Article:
The pioneering subway art of Herald Square has seen better times

Christopher Janney's REACH. (Dana Rubinstein)
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The Metropolitan Transit Authority is so proud of its 200-piece art collection that in March it launched a new smartphone app that guides straphangers through its underground displays.

Looking at these works can be an elevating experience in the context of a jostling, dimly lit subway trip, except when, as in the case of the the 34th Street station, the art has fallen out of what the M.T.A would call a state of good repair.

As you're taking the escalator down to the north end of the Queens-bound F platform, look left, and you'll catch a glimpse of David Provan’s "Yab-Yum" (1992), a Calder-esque series of two-headed aluminum paddles, each 12 feet in length, suspended in space. They’re red, much like the color of the I-beams that support them, and, according to the app, they’re designed to “spin and flutter in the wind generated by approaching and departing trains.”

At the moment, they are covered in grime, and they don't spin, or move much at all. On a recent visit, the gusts from a departing M train lifted a couple of paddles upward, just slightly, hinting at the work's former dynamism. 

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The Herald Square line connects the F train to the N/R, and that platform also has a lovely piece of art: Christopher Janney’s "REACH" (1996). The piece, which the artist describes as one of his "urban musical instruments," consists of two green metal tubes, one each on the uptown and downtown platforms.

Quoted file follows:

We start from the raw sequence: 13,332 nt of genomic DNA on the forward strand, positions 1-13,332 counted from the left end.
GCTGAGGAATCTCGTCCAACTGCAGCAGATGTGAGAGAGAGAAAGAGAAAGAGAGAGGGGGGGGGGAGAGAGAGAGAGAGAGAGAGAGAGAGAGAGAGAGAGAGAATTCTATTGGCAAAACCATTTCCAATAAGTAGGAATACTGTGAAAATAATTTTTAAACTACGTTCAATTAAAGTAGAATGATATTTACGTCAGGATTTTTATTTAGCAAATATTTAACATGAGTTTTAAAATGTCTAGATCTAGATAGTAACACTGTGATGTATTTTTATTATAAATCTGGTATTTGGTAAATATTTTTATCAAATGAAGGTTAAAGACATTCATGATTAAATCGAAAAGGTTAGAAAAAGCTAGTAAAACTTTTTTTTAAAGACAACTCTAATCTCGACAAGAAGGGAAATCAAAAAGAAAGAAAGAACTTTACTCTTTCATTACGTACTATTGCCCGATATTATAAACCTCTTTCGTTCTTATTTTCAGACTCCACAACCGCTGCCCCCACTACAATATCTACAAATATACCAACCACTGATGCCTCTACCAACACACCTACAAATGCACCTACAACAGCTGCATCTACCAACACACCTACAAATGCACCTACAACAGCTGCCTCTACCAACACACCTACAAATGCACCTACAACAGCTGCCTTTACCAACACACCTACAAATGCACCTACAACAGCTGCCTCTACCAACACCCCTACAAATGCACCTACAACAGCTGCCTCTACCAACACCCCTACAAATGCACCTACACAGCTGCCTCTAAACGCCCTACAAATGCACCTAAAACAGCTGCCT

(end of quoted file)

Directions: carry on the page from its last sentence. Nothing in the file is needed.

"As passersby reach up and wave their hands in front of one of the eight 'eyes' a beam of light will be interrupted," reads Janney's website. "This activates REACH, which emits a range of sounds—from melodic instruments (marimba, flute) to environmental 'sound images' (Everglades, rain forest). ...Since the beams of light are designed to shine across the tracks, riders can play REACH with other passengers."

On a recent vist, Lucas Cantor, a bearded 31-year-old composer for film and TV, dropped his belongings so that he could make the instrument sing.

"I love it, and I play it every time I’m down in the 34th Street station, which is not often” he told me.

But he couldn't play all of it. 

Each tube had at least one broken eye.

The Herald Square subway station is home to two other artworks: Michele Oka Doner's Radiant Site (1991), essentally a wall of gold-colored tiles that looks to be in fine shape, and Nicholas Pearson's Halo, a series of what the M.T.A. describes as "large, luminous orbs that seem to hover in space." They are made from coiled aluminum rods, and while they may once have been luminous, they're now mostly just grimy. 

Aaron Donovan, a spokesman for the M.T.A., said the maintenance of the works less a function of the authority's limited means and more a question of the artists having used materials in their works that have turned out to be difficult to keep clean.

"In general, our works of art are maintained by New York City Transit personnel as part of their routine maintenance and cleaning of the entire stations," he said. "But the art at Herald Square is very much an anomaly. It was put in place after a competition held in 1988 that taught us a great deal about how we select art. Now, and going back about 20 years, when we commission art for the subway, we make sure it is made of durable materials such as mosaics, terra-cotta, bronze, glass, and metals. These are materials that hold up very well and can be maintained by MTA personnel as part of their routine maintenance and cleaning efforts. That was not the case back in 1988 when these early works were commissioned, and the works of art there by Nicholas Pearson and David Provan have proven more challenging to maintain."